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Pay it Forward: The Importance of Female Mentorship for Girls

The need for female leadership has never been clearer or more urgent than it is today. While men and women enter the workforce with equal ambition, women experience a major drop in aspiration to top jobs at their company (and confidence they will reach them) after just two years.

The numbers are staggering; for women more than two years on the job, aspiration to achieve a C-suite position drops 60% and confidence that they would make it there nearly 50% from when they began working (by comparison, men’s dropped only 10%).

How can we fix it? Pay it forward by mentoring.

Role models are important for aspiring women – but this only works if there are role models at the top. Only 54% of women have access to senior leaders who acts as mentors of informal sponsors in their career. One way to fix this leaky pipeline is to begin mentoring girls at a younger age.

Many experts believe adolescence is the ideal time to formally introduce a girl to the concept of leadership. Developing skills like self-confidence, problem solving, and positive values prepares girls to be the leaders their families, communities, and country will need in the future.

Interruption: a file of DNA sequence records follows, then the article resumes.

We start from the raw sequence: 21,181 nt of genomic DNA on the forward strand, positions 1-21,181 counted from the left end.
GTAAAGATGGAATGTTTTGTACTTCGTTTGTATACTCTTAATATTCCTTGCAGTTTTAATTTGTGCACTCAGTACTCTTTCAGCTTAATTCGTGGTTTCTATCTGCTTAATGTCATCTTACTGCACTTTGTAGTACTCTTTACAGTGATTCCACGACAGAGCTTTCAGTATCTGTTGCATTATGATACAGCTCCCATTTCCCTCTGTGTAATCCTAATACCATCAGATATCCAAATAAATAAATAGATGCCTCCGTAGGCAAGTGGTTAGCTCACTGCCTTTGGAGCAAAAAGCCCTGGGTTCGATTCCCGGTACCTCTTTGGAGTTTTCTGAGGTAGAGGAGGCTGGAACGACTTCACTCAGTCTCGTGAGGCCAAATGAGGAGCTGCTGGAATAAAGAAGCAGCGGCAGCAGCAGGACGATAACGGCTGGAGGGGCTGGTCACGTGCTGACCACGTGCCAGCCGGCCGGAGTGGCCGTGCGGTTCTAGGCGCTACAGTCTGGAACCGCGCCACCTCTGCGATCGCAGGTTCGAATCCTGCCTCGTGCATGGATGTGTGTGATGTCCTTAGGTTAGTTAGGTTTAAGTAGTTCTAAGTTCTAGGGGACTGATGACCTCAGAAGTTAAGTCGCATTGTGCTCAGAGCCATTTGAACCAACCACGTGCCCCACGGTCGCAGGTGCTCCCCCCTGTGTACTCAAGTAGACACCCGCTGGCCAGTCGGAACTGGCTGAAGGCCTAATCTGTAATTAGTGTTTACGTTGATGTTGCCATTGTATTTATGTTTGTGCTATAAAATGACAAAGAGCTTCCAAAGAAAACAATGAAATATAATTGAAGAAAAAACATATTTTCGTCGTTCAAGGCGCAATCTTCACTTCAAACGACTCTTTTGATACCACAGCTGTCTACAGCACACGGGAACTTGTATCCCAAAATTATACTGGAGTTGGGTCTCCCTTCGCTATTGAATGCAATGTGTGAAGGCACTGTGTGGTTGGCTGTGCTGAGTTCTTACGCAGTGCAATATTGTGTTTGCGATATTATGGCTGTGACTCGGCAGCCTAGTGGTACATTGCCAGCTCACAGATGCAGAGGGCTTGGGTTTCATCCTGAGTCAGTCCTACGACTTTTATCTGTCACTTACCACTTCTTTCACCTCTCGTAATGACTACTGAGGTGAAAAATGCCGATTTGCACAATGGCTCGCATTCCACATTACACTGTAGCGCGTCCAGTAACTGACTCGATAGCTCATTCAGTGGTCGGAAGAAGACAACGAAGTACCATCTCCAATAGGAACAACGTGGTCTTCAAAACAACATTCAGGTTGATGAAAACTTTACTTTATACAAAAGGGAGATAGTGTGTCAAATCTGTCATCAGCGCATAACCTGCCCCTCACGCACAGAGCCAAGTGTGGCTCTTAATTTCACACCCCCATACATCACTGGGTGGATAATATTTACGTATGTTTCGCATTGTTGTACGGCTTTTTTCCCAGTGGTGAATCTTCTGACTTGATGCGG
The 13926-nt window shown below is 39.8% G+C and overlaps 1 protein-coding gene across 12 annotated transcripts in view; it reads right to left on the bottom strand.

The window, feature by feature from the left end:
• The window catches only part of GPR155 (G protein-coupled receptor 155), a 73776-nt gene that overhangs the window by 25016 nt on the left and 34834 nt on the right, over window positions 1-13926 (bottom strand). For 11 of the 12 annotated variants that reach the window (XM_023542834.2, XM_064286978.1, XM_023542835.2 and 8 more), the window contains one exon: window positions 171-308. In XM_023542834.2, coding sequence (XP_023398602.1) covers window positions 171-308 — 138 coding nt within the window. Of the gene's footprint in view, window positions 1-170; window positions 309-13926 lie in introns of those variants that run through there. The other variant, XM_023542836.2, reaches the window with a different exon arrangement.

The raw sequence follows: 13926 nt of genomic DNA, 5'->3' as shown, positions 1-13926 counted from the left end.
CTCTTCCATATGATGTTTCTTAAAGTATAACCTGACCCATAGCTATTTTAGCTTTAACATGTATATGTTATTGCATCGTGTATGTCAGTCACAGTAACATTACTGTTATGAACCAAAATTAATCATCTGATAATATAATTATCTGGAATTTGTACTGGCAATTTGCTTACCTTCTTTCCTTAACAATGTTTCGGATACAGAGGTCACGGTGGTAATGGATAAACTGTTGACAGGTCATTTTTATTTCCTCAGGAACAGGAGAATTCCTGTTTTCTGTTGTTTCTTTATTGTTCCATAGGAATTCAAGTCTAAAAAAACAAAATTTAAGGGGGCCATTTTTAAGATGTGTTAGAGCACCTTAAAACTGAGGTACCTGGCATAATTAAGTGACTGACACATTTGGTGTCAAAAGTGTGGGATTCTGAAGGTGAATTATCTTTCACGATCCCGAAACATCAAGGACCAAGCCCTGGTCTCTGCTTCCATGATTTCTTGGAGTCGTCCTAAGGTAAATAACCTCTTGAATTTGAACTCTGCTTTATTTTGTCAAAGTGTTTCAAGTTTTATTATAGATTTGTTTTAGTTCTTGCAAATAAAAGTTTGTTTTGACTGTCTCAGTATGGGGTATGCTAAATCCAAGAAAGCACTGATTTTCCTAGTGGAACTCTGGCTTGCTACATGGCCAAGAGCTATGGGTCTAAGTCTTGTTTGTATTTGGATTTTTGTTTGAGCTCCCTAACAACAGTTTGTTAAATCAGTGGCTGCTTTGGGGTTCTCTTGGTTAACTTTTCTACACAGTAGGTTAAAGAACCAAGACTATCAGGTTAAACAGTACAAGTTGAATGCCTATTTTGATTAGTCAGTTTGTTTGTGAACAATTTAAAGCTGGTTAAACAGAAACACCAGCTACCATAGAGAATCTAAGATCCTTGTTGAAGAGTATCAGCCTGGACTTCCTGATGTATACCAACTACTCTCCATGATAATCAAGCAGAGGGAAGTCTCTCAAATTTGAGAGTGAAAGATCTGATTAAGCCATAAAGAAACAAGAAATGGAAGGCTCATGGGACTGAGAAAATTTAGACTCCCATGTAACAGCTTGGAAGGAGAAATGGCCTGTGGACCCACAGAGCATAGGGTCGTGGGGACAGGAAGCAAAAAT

If we are going to change the state of women in the workplace, we have to help each other get there. Providing safe spaces for girls to connect with female mentors is a must. Single-gender environments are important to girl development.

Research shows that all-girl environments – be they all-female sports teams, the classroom, or other extracurricular activities -- provide more opportunities for girls to build confidence, a key component of leadership. Studies show that girls who take part in certain all-girl activities go on to have more successful careers, experience higher levels of education, and be happier in life in general.

If you are a woman who would like to mentor, don’t be shy. The economic empowerment of women isn’t just good for women, it’s good for everyone.

Opportunities to Mentor with Girl Scouts